“To have one agency ask another to break the law is remarkable,” Bender said. “The police are rolling over for the feds.”
But while some agencies have closed the door to public documents, others have opened up:
S.C. State trustees keep president's contract secret
By Dale Linder-Altman, The Times and Democrat
A divided board decided this week to offer incoming President Thomas Elzey a multi-year contract with a price tag of $330, 000 a year to lead South Carolina State University.
The motion passed by a vote of 6-4, with three lame duck trustees supporting it. Board Chair Dr. Walter L. Tobin, Maurice Washington and Jackie Epps, who were voted out as trustees by the S.C. General Assembly last month, were joined by Robert Waldrep, Dr. Dennis Nielsen and Gail Joyner-Fleming in offering Elzey the highest salary any S.C. State president has ever received.
Trustees Dr. John Corbitt, Linda Edwards Duncan, Patricia Lott and Tony Grant voted against the contract, saying it was illegal and invalid. They also questioned the length of the contract and amount of Elzey’s salary.
The T&D asked the university and Tobin for a copy of Elzey’s contract, and was told to send a FOI request. It submitted the request to the university on Monday in advance of Tuesday’s meeting.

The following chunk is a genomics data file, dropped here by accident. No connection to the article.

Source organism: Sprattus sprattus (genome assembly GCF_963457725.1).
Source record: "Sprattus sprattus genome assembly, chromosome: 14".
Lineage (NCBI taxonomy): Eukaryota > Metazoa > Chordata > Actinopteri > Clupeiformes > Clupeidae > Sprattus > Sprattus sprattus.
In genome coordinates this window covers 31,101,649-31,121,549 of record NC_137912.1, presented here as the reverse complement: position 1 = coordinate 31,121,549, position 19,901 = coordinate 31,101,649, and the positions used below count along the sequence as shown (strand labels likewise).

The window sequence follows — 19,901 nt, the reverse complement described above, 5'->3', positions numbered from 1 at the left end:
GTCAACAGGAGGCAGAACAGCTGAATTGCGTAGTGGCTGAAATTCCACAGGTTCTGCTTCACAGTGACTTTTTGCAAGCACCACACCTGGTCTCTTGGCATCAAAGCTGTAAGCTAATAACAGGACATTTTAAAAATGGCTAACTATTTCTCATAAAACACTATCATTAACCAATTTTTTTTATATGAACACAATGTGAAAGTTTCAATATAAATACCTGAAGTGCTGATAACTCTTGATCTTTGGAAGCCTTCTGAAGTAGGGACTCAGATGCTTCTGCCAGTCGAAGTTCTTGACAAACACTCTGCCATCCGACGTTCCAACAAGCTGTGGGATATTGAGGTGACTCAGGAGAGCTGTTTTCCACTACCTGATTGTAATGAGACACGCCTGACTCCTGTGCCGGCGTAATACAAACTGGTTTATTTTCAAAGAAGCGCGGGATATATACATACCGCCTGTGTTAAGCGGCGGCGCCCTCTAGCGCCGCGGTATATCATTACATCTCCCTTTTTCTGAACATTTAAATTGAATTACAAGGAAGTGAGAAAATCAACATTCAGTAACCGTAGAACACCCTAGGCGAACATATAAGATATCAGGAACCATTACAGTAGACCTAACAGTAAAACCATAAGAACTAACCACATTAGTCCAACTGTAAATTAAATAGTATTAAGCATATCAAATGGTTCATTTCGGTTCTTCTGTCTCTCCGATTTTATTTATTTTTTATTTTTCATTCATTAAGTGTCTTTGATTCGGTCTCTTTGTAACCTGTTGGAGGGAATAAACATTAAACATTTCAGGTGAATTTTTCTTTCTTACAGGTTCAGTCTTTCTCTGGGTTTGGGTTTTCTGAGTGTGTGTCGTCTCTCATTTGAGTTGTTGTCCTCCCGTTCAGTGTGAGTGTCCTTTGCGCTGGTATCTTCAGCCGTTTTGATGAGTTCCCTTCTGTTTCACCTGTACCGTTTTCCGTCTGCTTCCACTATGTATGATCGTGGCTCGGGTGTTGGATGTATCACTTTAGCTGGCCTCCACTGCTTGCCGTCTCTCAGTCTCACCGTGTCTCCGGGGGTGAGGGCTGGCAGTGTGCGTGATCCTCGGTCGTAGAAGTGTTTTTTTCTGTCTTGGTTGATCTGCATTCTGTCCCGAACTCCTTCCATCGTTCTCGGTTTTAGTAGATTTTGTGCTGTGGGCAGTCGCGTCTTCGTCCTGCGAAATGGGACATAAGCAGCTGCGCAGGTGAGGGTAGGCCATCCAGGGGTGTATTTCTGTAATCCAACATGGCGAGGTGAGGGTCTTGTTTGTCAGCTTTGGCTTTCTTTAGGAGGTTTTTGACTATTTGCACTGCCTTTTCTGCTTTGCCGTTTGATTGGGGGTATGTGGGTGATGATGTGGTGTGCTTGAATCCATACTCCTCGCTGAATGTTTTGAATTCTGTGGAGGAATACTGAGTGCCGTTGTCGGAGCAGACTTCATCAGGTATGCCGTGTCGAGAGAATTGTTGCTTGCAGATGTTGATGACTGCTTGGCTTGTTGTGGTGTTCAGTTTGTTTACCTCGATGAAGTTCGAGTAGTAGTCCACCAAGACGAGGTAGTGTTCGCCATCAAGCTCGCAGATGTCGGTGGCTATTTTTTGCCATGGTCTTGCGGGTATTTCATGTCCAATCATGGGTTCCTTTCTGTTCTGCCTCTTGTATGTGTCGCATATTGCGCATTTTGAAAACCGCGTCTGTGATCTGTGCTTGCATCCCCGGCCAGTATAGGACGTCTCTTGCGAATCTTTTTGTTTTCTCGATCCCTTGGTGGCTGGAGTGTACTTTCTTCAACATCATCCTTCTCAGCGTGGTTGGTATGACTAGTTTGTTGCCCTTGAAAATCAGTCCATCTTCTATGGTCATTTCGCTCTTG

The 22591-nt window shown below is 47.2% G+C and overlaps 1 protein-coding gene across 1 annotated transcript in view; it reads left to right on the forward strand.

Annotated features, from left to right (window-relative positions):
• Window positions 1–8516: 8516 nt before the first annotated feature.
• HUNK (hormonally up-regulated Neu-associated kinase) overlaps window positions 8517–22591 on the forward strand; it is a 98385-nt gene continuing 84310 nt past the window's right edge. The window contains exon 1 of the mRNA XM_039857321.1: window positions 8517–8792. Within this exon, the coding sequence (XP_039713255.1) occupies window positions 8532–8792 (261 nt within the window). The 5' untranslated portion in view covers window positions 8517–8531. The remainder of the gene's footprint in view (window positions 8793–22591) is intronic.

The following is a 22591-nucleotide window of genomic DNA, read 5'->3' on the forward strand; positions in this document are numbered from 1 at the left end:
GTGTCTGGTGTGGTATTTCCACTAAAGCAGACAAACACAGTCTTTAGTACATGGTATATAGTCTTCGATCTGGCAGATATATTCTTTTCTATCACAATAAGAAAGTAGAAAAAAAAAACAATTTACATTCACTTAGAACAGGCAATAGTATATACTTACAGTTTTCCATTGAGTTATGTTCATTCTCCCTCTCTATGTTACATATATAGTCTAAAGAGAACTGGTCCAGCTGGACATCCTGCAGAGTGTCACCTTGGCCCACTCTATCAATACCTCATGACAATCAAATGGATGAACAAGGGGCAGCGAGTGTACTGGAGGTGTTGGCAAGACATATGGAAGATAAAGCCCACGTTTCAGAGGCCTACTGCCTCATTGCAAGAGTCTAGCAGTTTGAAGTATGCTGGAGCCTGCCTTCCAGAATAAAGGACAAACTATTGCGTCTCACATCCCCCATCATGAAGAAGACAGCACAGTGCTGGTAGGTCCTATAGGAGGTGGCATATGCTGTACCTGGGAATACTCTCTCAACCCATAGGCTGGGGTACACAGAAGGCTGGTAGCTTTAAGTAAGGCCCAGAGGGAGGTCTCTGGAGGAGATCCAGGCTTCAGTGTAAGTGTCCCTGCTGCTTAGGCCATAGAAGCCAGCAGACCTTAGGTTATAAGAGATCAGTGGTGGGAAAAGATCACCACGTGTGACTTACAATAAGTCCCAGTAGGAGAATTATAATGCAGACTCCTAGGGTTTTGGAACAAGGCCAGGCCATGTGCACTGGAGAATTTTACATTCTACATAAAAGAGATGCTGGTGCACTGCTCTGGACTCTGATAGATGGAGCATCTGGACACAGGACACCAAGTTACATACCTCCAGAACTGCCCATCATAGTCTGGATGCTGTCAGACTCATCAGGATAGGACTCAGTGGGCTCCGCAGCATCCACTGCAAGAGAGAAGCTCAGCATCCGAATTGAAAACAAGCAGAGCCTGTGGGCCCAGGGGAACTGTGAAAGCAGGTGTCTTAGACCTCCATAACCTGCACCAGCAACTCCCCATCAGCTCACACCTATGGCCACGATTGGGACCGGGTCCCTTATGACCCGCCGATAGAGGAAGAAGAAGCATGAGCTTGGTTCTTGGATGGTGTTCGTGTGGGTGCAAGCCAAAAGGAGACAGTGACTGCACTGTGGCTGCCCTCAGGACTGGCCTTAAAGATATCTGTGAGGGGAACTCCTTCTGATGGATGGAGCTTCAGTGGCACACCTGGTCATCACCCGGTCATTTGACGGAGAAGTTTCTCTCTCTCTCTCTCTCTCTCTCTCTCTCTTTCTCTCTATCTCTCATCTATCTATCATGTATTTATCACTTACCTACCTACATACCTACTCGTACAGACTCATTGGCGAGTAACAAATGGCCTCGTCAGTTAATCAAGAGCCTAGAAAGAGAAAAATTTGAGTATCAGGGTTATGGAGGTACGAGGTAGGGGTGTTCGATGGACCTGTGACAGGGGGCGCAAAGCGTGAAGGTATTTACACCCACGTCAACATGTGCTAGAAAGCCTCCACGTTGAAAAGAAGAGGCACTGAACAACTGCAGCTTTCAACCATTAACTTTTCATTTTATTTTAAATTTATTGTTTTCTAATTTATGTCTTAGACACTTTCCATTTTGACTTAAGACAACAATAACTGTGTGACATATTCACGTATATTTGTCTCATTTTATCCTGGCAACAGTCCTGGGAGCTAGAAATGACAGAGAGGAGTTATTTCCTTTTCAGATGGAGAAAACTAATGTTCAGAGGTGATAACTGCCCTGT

Bill Rogers, head of SCPA, said that the university can probably withhold the document until it’s been signed. However, he noted that part of Elzey’s salary is being paid by the taxpayers, and “they have a right to know what offers are being made.”
Apparently S.C. State doesn’t understand “the concept that the public’s business should be done in public,” Rogers said.
Withholding the information is a public relations nightmare for them, according to Rogers.
“They could release it and they ought to,” he said.
ASNE calls for resurrection of Free Flow of Information Act
In leak case, DOJ considered reporter 'co-conspirator'
The American Society of Newspaper Editors (ASNE) has joined the chorus of voices condemning the Department of Justice for secretly obtaining the telephone records of the Associated Press and its individual journalists during April and May 2012.